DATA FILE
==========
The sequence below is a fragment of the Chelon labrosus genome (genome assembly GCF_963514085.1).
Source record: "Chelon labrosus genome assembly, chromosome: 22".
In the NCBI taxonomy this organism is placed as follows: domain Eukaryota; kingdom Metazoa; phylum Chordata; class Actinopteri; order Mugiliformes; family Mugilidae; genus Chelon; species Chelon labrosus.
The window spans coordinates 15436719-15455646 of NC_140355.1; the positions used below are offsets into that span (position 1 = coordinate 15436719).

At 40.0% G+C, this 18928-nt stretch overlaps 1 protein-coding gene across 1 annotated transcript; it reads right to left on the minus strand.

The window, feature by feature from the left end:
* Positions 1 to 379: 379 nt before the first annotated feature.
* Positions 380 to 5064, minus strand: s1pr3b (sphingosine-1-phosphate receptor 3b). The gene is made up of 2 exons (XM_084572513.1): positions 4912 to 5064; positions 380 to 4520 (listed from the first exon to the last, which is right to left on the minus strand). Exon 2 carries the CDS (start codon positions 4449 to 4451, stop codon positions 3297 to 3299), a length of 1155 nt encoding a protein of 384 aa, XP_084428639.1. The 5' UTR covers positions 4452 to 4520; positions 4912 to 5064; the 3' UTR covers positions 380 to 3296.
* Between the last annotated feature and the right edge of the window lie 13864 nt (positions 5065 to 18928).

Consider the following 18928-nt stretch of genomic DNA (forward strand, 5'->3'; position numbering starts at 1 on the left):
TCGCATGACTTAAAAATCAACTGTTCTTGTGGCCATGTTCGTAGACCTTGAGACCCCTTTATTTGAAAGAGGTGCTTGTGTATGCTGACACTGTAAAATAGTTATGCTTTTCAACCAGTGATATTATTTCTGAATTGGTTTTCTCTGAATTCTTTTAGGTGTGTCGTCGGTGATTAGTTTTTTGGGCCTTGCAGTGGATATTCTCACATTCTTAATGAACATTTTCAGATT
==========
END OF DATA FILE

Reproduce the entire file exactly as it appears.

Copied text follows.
The sequence below is a fragment of the Chelon labrosus genome (genome assembly GCF_963514085.1).
Source record: "Chelon labrosus genome assembly, chromosome: 22".
In the NCBI taxonomy this organism is placed as follows: domain Eukaryota; kingdom Metazoa; phylum Chordata; class Actinopteri; order Mugiliformes; family Mugilidae; genus Chelon; species Chelon labrosus.
The window spans coordinates 15436719-15455646 of NC_140355.1; the positions used below are offsets into that span (position 1 = coordinate 15436719).

At 40.0% G+C, this 18928-nt stretch overlaps 1 protein-coding gene across 1 annotated transcript; it reads right to left on the minus strand.

The window, feature by feature from the left end:
* Positions 1 to 379: 379 nt before the first annotated feature.
* Positions 380 to 5064, minus strand: s1pr3b (sphingosine-1-phosphate receptor 3b). The gene is made up of 2 exons (XM_084572513.1): positions 4912 to 5064; positions 380 to 4520 (listed from the first exon to the last, which is right to left on the minus strand). Exon 2 carries the CDS (start codon positions 4449 to 4451, stop codon positions 3297 to 3299), a length of 1155 nt encoding a protein of 384 aa, XP_084428639.1. The 5' UTR covers positions 4452 to 4520; positions 4912 to 5064; the 3' UTR covers positions 380 to 3296.
* Between the last annotated feature and the right edge of the window lie 13864 nt (positions 5065 to 18928).

Consider the following 18928-nt stretch of genomic DNA (forward strand, 5'->3'; position numbering starts at 1 on the left):
TCGCATGACTTAAAAATCAACTGTTCTTGTGGCCATGTTCGTAGACCTTGAGACCCCTTTATTTGAAAGAGGTGCTTGTGTATGCTGACACTGTAAAATAGTTATGCTTTTCAACCAGTGATATTATTTCTGAATTGGTTTTCTCTGAATTCTTTTAGGTGTGTCGTCGGTGATTAGTTTTTTGGGCCTTGCAGTGGATATTCTCACATTCTTAATGAACATTTTCAGATT